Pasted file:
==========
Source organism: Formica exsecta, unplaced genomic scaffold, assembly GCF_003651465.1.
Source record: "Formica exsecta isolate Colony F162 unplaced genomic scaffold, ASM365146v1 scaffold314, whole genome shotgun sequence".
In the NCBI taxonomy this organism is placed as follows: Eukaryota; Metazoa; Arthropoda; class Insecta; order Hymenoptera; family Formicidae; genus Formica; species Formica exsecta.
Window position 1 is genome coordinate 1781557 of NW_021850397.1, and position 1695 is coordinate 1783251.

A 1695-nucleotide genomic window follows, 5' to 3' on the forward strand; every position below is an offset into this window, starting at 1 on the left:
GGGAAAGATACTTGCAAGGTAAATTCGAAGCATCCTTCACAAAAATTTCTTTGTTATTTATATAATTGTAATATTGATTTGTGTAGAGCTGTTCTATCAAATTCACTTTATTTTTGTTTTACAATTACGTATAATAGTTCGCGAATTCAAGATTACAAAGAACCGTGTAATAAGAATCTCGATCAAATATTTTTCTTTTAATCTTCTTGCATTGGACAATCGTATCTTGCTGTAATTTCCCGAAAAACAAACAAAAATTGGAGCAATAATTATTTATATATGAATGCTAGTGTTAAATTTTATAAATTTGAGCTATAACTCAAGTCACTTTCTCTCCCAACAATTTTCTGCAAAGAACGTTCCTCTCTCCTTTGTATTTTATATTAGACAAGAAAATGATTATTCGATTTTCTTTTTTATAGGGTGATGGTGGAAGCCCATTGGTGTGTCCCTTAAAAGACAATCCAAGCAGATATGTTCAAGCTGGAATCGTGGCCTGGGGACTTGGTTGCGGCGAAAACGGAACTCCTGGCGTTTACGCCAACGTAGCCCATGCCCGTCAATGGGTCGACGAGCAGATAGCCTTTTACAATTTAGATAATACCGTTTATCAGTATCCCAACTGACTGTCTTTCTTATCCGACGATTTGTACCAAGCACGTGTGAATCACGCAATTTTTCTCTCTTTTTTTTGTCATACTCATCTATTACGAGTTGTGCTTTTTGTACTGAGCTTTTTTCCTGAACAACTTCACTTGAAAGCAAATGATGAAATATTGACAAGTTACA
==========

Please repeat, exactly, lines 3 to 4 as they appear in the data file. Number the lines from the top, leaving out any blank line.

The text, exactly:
In the NCBI taxonomy this organism is placed as follows: Eukaryota; Metazoa; Arthropoda; class Insecta; order Hymenoptera; family Formicidae; genus Formica; species Formica exsecta.
Window position 1 is genome coordinate 1781557 of NW_021850397.1, and position 1695 is coordinate 1783251.